HHS defends its authority to cut 340B payments

HHS urged a federal appeals court on Friday to uphold its reimbursement cuts to providers under the 340B drug program, saying Congress gave it the authority to make the changes.

Although a lower court ruled in May that the payment changes were unlawful, HHS said it can change 340B drug reimbursements just like any other payments under the Outpatient Prospective Payment System. Government attorney Alisa Klein told three judges on the U.S. Court of Appeals for the District of Columbia Circuit that taxpayers and Medicare beneficiaries are being ripped off because hospitals are overcharging them for drugs under the 340B program, which wastes taxpayer dollars and increases copays for Medicare beneficiaries.

“The purpose of OPPS is to set fair rates,” Klein said.

But the appellate judges questioned what authority Congress gave HHS to alter 340B payments, noting the agency didn’t use the methods outlined in the legislation. Instead, the government used a different formula and data that it said was a close approximation.

Klein argued that Congress didn’t realize how difficult it would be for the government to get the information it needed about acquisition costs, so the CMS exercised its power under OPPS to find a suitable alternative and “everybody knows” the agency has the power to make these changes.

But that didn’t hold water with Judge Patricia Millett on the panel.

“We’re supposed to say that (Congress) didn’t know what they were doing?” she said.

The judges also expressed skepticism of the American Hospital Association’s arguments to eliminate the 340B cuts. William B. Schultz, a partner at Zuckerman Spaeder and counsel for AHA, said the CMS inappropriately used information on the large discrepancy between hospitals’ acquisition costs for drugs and their 340B reimbursements to justify the payment formula changes.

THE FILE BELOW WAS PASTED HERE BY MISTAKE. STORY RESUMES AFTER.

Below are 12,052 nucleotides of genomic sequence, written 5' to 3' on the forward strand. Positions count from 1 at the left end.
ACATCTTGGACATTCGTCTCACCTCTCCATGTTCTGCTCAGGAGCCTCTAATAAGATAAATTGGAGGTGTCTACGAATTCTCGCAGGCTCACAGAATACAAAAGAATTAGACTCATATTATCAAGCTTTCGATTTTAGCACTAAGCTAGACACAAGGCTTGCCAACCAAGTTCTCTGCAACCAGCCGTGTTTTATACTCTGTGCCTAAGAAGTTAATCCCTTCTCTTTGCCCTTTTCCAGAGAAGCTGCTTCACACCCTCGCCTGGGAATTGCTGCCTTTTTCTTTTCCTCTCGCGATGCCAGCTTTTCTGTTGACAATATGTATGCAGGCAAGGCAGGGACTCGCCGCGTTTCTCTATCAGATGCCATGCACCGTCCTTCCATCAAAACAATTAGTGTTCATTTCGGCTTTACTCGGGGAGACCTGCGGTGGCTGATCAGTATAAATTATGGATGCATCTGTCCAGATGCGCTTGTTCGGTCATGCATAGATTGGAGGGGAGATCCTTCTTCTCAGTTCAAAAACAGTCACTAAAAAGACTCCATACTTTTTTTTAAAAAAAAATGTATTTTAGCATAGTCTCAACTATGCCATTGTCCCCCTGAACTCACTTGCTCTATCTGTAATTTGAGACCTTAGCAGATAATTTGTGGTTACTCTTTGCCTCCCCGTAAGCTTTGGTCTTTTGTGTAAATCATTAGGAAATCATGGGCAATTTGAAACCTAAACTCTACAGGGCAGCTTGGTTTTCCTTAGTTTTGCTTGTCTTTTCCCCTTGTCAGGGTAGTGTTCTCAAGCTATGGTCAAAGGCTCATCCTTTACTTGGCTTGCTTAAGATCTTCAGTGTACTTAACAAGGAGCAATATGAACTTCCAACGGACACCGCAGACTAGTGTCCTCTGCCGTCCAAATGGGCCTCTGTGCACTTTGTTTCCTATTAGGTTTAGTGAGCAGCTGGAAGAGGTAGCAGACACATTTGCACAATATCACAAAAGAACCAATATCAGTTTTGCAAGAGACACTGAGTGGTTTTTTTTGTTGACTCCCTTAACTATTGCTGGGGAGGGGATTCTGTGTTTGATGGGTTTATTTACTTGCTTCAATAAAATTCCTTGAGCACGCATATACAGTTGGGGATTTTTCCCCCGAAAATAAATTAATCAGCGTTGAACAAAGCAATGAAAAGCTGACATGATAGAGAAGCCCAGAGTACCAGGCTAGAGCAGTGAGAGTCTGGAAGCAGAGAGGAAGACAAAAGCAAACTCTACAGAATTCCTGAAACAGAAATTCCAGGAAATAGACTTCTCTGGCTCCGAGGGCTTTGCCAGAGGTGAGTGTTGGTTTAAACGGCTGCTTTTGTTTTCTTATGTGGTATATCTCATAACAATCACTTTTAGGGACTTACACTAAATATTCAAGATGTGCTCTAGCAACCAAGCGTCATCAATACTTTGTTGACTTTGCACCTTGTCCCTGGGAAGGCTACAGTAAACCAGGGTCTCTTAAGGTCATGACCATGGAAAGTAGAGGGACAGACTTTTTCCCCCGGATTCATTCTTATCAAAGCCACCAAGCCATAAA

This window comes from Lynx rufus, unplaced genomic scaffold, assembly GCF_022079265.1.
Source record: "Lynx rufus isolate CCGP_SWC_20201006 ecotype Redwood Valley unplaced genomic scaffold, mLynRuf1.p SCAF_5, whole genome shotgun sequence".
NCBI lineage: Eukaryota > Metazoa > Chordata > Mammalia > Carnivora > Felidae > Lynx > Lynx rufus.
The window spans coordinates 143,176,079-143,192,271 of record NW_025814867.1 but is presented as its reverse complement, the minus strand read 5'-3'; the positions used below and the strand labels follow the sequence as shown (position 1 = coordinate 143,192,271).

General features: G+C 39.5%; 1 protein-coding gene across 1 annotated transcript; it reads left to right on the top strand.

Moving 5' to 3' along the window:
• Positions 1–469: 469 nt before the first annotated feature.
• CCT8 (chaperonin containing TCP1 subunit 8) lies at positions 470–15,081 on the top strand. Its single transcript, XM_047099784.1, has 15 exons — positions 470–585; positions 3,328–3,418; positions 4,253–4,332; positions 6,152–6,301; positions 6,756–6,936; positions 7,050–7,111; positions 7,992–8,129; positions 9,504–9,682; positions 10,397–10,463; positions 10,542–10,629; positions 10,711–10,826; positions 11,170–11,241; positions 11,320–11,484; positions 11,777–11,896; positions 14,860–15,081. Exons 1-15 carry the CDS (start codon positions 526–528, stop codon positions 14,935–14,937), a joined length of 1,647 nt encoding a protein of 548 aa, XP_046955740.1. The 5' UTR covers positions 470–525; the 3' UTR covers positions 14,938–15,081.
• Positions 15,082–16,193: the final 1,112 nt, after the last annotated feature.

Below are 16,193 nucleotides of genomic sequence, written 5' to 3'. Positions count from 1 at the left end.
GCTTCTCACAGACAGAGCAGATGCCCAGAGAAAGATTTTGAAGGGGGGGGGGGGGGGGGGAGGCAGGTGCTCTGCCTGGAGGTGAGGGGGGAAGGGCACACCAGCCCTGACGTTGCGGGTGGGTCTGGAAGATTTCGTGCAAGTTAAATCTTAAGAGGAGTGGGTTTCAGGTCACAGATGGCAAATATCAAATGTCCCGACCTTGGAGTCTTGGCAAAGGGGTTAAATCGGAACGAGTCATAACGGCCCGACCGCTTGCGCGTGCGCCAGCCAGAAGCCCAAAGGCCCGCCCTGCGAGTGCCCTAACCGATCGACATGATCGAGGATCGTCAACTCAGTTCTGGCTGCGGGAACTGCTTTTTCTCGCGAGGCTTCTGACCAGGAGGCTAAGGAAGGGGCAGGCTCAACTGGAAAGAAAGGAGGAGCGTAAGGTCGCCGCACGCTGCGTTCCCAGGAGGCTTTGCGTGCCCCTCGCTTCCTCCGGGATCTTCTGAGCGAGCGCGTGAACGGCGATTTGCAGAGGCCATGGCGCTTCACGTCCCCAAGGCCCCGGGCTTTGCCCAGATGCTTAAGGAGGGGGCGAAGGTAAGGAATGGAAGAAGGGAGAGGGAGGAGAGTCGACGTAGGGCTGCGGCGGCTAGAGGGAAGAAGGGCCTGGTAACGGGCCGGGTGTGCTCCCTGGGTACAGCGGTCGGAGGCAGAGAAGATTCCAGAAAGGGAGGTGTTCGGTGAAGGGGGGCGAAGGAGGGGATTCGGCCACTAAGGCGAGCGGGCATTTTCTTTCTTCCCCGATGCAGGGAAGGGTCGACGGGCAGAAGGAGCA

HHS must continue to reimburse providers based on the 340B payment approach spelled out by Congress, regardless of their real-world impacts, Schultz argued. He said the formula had been in place since Congress created the 340B program, and lawmakers didn’t change it even though they had multiple opportunities.

But Judge Sri Srinivasan suggested that the AHA’s arguments took too much power from the agency by claiming Congress didn’t give HHS the authority to slash 340B payments even if it knew that hospitals were being reimbursed too much.

“What would be the point of denying CMS that authority?” Srinivasan said.

“What is HHS supposed to do if they have very reliable data about expanding overpayments to hospitals?” Millett said.

Schultz argued that the law’s text doesn’t support the government’s arguments, and HHS should ask Congress to rewrite the 340B statute if they want to change the program’s reimbursement.

The AHA asked the D.C. Circuit to decide the case before Jan. 1 to ensure 340B payments can fall in line with the ruling when the new year starts.

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